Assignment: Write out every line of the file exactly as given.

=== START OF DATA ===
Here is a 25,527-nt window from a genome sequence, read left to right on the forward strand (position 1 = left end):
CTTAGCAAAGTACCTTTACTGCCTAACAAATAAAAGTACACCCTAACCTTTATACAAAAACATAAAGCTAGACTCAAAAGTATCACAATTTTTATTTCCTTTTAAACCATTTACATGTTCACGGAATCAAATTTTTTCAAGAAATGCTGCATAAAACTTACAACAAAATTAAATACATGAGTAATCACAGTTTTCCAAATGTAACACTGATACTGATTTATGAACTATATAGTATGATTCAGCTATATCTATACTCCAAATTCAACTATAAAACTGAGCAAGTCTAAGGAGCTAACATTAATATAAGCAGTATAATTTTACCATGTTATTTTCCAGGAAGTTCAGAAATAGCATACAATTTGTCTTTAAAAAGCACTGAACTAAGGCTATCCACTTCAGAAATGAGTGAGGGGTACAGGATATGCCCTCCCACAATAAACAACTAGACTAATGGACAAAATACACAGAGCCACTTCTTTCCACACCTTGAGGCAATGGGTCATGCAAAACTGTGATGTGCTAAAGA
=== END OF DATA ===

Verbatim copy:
Here is a 25,527-nt window from a genome sequence, read left to right on the forward strand (position 1 = left end):
CTTAGCAAAGTACCTTTACTGCCTAACAAATAAAAGTACACCCTAACCTTTATACAAAAACATAAAGCTAGACTCAAAAGTATCACAATTTTTATTTCCTTTTAAACCATTTACATGTTCACGGAATCAAATTTTTTCAAGAAATGCTGCATAAAACTTACAACAAAATTAAATACATGAGTAATCACAGTTTTCCAAATGTAACACTGATACTGATTTATGAACTATATAGTATGATTCAGCTATATCTATACTCCAAATTCAACTATAAAACTGAGCAAGTCTAAGGAGCTAACATTAATATAAGCAGTATAATTTTACCATGTTATTTTCCAGGAAGTTCAGAAATAGCATACAATTTGTCTTTAAAAAGCACTGAACTAAGGCTATCCACTTCAGAAATGAGTGAGGGGTACAGGATATGCCCTCCCACAATAAACAACTAGACTAATGGACAAAATACACAGAGCCACTTCTTTCCACACCTTGAGGCAATGGGTCATGCAAAACTGTGATGTGCTAAAGA